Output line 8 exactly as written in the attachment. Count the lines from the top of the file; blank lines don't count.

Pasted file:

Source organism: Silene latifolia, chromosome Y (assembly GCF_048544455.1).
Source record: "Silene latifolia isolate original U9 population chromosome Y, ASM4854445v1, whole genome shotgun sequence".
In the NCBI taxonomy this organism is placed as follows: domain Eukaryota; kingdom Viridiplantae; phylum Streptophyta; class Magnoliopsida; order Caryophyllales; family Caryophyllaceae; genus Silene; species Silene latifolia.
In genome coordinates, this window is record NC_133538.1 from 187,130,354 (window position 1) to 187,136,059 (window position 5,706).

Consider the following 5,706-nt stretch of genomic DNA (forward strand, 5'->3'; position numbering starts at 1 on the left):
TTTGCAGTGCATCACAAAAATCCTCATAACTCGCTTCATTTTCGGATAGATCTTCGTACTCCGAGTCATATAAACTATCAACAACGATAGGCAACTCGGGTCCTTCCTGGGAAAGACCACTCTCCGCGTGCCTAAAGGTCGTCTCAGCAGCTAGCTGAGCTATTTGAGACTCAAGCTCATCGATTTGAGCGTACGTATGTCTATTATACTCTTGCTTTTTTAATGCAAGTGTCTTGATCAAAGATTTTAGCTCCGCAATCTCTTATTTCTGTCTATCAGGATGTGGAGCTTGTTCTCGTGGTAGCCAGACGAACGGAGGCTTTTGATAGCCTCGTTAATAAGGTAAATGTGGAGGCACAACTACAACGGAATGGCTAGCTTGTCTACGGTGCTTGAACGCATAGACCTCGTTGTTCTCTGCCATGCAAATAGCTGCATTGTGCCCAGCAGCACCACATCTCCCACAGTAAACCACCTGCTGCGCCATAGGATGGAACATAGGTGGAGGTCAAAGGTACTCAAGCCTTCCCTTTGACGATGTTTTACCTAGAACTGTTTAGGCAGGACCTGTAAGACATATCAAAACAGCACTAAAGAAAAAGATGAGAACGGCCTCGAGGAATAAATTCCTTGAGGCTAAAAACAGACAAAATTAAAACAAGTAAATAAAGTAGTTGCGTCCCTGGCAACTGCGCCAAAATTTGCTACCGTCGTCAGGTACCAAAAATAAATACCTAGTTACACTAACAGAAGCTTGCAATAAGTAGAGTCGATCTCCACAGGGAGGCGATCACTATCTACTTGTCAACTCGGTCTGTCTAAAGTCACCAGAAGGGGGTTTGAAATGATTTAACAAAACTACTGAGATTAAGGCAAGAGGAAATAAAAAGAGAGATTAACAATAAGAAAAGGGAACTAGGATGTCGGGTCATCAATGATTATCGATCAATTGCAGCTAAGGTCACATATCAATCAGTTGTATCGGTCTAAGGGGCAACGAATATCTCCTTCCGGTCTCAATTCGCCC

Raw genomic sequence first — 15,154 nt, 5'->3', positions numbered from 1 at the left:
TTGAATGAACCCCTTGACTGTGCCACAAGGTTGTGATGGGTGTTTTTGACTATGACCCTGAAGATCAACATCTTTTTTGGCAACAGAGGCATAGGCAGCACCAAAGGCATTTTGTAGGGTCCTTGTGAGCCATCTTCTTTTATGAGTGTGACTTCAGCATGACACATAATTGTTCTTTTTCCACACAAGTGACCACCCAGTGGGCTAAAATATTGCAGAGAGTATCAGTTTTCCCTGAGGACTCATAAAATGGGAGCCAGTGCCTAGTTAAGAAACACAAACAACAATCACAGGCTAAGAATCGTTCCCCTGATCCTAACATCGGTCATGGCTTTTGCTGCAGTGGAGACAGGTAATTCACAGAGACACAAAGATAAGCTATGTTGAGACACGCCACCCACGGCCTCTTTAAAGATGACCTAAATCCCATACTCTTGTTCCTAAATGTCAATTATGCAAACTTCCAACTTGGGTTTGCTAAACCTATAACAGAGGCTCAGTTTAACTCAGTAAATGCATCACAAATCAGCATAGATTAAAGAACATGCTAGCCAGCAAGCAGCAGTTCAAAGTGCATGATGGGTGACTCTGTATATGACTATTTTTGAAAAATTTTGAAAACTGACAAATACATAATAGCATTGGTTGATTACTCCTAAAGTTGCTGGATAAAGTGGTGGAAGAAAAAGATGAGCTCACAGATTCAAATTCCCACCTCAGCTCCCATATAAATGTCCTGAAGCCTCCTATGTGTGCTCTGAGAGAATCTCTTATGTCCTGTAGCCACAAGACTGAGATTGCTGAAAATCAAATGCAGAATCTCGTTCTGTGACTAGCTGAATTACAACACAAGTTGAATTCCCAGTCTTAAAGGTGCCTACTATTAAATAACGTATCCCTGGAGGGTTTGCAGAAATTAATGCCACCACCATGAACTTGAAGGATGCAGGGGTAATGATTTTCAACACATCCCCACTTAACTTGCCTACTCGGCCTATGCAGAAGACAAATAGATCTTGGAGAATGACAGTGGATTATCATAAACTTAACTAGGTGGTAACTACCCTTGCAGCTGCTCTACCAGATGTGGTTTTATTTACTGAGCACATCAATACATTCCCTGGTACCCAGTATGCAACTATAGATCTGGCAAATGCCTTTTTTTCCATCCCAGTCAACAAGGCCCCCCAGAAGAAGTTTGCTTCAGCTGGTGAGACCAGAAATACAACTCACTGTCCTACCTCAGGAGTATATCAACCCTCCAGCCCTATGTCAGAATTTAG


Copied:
TTGAATGAACCCCTTGACTGTGCCACAAGGTTGTGATGGGTGTTTTTGACTATGACCCTGAAGATCAACATCTTTTTTGGCAACAGAGGCATAGGCAGCACCAAAGGCATTTTGTAGGGTCCTTGTGAGCCATCTTCTTTTATGAGTGTGACTTCAGCATGACACATAATTGTTCTTTTTCCACACAAGTGACCACCCAGTGGGCTAAAATATTGCAGAGAGTATCAGTTTTCCCTGAGGACTCATAAAATGGGAGCCAGTGCCTAGTTAAGAAACACAAACAACAATCACAGGCTAAGAATCGTTCCCCTGATCCTAACATCGGTCATGGCTTTTGCTGCAGTGGAGACAGGTAATTCACAGAGACACAAAGATAAGCTATGTTGAGACACGCCACCCACGGCCTCTTTAAAGATGACCTAAATCCCATACTCTTGTTCCTAAATGTCAATTATGCAAACTTCCAACTTGGGTTTGCTAAACCTATAACAGAGGCTCAGTTTAACTCAGTAAATGCATCACAAATCAGCATAGATTAAAGAACATGCTAGCCAGCAAGCAGCAGTTCAAAGTGCATGATGGGTGACTCTGTATATGACTATTTTTGAAAAATTTTGAAAACTGACAAATACATAATAGCATTGGTTGATTACTCCTAAAGTTGCTGGATAAAGTGGTGGAAGAAAAAGATGAGCTCACAGATTCAAATTCCCACCTCAGCTCCCATATAAATGTCCTGAAGCCTCCTATGTGTGCTCTGAGAGAATCTCTTATGTCCTGTAGCCACAAGACTGAGATTGCTGAAAATCAAATGCAGAATCTCGTTCTGTGACTAGCTGAATTACAACACAAGTTGAATTCCCAGTCTTAAAGGTGCCTACTATTAAATAACGTATCCCTGGAGGGTTTGCAGAAATTAATGCCACCACCATGAACTTGAAGGATGCAGGGGTAATGATTTTCAACACATCCCCACTTAACTTGCCTACTCGGCCTATGCAGAAGACAAATAGATCTTGGAGAATGACAGTGGATTATCATAAACTTAACTAGGTGGTAACTACCCTTGCAGCTGCTCTACCAGATGTGGTTTTATTTACTGAGCACATCAATACATTCCCTGGTACCCAGTATGCAACTATAGATCTGGCAAATGCCTTTTTTTCCATCCCAGTCAACAAGGCCCCCCAGAAGAAGTTTGCTTCAGCTGGTGAGACCAGAAATACAACTCACTGTCCTACCTCAGGAGTATATCAACCCTCCAGCCCTATGTCAGAATTTAG